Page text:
They say your vehicle has one, but you've never seen it.  And you might not even know it if you stumbled on it accidentally. We're talking about the jack, that tool that allows you to lift one corner of the vehicle up so someone can change a flat tire. So you say you'd never try to change a flat anyway, so you don't care where it is.  But one day, you may find yourself in a spot where you're stranded with no cell service and you'll need to at least know the basics of what to do. Well, here's the ironic part.  Many of today's vehicles don't even have jacks and spares!  Recently, manufacturers have been saving weight by supplying another solution for a flat tire, such as an inflator kit that has a tire sealant in it, or a small compressor.  If your vehicle has one of those, it's a good idea to get to know how to use it before you need to use it.  Hopefully you'll be able to call roadside assistance and they can take care of things, but circumstances may prev ... read more

The Daily Grind (Grinding Noise)

If your vehicle makes a grinding sound when you turn the steering wheel, it's speaking to you.  No, really, it is.  So listen to what it's saying and you could avoid a much more costly repair down the road. A grinding sound coming from the front of your vehicle when you are turning can offer some very informative clues as to what's going on.  One cause could be that there's a problem with the mechanical linkage that enables you to turn the wheels.  Another is that the hydraulic system that makes turning the steering wheel easier may have its own problems.  Think of it.  Hydraulic power steering has many components that need to work in tandem.  The power steering fluid may be too old and contaminated.  Or its level may be low. That may be caused by a leak somewhere in the system. A technician can check things over to find out exactly what's happening. Other causes of grinding while turning can be problems with the suspension in the front.  Yo ... read more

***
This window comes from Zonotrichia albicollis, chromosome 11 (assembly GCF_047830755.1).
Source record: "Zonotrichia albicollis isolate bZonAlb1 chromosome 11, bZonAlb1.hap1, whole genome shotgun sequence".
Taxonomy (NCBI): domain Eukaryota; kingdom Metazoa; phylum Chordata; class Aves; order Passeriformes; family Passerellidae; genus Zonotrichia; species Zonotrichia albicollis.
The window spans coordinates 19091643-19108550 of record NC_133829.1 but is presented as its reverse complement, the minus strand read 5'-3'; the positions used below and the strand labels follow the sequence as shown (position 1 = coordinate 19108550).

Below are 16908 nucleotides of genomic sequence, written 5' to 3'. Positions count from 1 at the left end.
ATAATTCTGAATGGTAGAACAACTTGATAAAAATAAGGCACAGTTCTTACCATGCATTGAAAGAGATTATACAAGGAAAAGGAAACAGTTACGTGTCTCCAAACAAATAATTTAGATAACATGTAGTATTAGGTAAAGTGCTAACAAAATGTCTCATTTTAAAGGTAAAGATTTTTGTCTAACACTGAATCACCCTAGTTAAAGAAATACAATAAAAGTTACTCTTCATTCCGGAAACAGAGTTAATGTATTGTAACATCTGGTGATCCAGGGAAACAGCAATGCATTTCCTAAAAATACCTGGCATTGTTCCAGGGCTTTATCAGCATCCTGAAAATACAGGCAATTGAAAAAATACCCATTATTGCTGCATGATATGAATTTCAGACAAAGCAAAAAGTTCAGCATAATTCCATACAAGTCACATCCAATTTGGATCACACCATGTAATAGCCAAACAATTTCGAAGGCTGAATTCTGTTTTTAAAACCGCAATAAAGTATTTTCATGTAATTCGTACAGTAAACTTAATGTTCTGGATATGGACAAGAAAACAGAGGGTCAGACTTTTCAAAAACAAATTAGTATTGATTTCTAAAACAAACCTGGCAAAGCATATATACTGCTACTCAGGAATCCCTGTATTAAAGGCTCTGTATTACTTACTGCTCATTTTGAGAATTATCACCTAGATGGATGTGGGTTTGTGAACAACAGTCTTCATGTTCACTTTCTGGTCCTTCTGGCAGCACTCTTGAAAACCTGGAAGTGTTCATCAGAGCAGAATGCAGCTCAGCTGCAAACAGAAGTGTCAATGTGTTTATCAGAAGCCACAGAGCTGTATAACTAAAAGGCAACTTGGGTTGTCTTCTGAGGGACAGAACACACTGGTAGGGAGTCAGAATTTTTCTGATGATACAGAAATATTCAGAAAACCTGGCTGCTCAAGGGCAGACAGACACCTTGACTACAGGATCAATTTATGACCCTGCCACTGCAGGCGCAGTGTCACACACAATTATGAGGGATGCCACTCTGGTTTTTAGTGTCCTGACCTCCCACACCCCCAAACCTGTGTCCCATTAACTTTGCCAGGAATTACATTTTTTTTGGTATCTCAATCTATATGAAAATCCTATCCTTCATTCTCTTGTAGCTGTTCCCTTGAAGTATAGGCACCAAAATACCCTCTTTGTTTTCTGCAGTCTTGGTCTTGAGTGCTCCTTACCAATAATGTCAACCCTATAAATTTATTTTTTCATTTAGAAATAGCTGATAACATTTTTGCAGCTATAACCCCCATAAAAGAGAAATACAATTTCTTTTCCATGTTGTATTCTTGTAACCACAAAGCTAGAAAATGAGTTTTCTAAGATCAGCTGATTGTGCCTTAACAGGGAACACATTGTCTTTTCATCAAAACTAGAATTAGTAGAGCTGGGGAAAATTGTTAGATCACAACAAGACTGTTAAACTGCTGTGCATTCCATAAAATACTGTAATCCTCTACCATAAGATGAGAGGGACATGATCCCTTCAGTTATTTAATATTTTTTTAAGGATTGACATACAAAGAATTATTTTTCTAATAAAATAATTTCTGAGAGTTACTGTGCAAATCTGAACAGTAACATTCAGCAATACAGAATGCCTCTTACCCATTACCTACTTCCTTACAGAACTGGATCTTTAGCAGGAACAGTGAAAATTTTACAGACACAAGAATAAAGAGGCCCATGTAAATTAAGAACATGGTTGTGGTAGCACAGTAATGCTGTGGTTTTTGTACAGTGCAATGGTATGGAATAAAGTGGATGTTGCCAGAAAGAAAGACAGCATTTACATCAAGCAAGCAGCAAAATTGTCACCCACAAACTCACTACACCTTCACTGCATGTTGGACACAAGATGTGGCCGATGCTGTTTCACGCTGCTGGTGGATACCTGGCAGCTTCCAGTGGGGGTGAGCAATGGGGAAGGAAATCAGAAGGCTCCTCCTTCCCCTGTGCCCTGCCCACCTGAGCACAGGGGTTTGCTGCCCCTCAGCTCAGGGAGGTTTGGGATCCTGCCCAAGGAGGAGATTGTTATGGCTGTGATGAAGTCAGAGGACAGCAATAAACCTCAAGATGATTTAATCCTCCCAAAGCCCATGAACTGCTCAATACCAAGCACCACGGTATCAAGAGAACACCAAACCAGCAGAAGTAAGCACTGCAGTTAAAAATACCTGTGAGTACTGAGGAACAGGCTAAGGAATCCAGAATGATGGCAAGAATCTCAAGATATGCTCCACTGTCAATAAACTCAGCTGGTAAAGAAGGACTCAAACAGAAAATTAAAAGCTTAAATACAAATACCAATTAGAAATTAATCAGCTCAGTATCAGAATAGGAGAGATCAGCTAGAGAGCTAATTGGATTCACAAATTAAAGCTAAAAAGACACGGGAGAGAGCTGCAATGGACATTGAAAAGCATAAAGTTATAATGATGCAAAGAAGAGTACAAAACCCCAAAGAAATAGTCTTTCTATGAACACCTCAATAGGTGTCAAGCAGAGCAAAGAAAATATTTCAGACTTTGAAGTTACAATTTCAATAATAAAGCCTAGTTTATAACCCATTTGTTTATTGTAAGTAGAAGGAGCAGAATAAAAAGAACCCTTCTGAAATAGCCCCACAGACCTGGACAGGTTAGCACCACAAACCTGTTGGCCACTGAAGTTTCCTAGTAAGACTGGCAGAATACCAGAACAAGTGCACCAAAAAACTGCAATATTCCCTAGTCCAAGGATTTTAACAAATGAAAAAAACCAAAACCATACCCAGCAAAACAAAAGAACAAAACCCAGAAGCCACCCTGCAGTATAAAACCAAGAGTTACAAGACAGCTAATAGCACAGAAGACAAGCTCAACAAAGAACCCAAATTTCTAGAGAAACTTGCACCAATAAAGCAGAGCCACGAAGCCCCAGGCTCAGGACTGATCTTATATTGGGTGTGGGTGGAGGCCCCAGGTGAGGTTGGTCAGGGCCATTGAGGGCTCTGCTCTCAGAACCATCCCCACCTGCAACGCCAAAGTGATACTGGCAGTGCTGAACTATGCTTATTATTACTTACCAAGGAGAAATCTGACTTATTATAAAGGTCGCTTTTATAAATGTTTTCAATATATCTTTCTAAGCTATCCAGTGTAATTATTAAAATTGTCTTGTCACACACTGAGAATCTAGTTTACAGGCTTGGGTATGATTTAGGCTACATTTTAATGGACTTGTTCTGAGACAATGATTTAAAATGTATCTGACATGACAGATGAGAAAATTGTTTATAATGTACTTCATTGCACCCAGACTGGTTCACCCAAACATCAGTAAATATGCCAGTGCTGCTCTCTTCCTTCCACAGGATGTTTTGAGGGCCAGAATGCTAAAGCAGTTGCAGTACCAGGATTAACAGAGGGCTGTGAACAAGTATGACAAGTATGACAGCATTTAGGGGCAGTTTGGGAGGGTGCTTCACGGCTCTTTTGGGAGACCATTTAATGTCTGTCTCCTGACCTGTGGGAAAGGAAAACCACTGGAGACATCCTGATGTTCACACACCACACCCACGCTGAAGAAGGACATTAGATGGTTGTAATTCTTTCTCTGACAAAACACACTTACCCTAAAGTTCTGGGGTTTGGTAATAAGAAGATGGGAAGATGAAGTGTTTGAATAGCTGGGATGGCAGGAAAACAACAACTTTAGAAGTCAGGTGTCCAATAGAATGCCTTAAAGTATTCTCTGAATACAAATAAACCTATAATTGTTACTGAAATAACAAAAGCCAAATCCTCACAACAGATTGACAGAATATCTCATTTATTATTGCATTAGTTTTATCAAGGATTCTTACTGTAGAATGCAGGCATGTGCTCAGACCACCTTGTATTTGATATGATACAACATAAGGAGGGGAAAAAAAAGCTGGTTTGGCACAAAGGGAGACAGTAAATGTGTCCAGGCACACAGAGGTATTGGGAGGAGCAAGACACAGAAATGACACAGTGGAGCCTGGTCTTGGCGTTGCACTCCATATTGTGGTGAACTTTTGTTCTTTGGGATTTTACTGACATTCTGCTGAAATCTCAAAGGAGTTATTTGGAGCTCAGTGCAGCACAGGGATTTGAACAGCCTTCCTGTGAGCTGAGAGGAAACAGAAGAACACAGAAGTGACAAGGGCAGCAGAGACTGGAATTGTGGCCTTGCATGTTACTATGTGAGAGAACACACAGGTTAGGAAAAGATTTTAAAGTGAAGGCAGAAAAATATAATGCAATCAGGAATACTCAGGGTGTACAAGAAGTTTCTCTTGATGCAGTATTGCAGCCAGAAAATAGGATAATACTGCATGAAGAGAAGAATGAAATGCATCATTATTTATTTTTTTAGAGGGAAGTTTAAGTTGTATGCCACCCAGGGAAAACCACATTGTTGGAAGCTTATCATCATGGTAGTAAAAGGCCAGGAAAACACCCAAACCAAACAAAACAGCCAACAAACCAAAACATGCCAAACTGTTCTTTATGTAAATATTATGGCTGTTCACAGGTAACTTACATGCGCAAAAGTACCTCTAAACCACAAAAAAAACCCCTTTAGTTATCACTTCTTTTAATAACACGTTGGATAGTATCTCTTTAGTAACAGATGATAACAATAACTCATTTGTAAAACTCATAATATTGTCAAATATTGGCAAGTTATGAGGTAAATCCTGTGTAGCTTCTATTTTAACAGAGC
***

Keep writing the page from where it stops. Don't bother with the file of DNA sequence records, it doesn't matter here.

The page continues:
The Best Book that's Not a Best-Seller

Sometimes the movie is better than the book, sometimes it's the other way around.  But when it comes to your vehicle, the best book of all is the owner's manual. The plot is simple: Owner wants long life and dependable performance from the vehicle, manual has the way to achieve that long life and dependable performance. And yet, it's amazing that some people will own a vehicle for years and never even crack this book.  They'll only read it when they absolutely have to, for things like finding out how to change the clock.  Ok, so you're probably not going to rush right over to your glove box and start reading the owner's manual cover to cover.  We know that.  But just think of what you can get out of it. Consider this.  Those who wrote or helped write this book include the engineers who designed it and the people who tested and refined it.  They know more about your vehicle than anyone, period.  They know how long a part is likely to last and what ... read more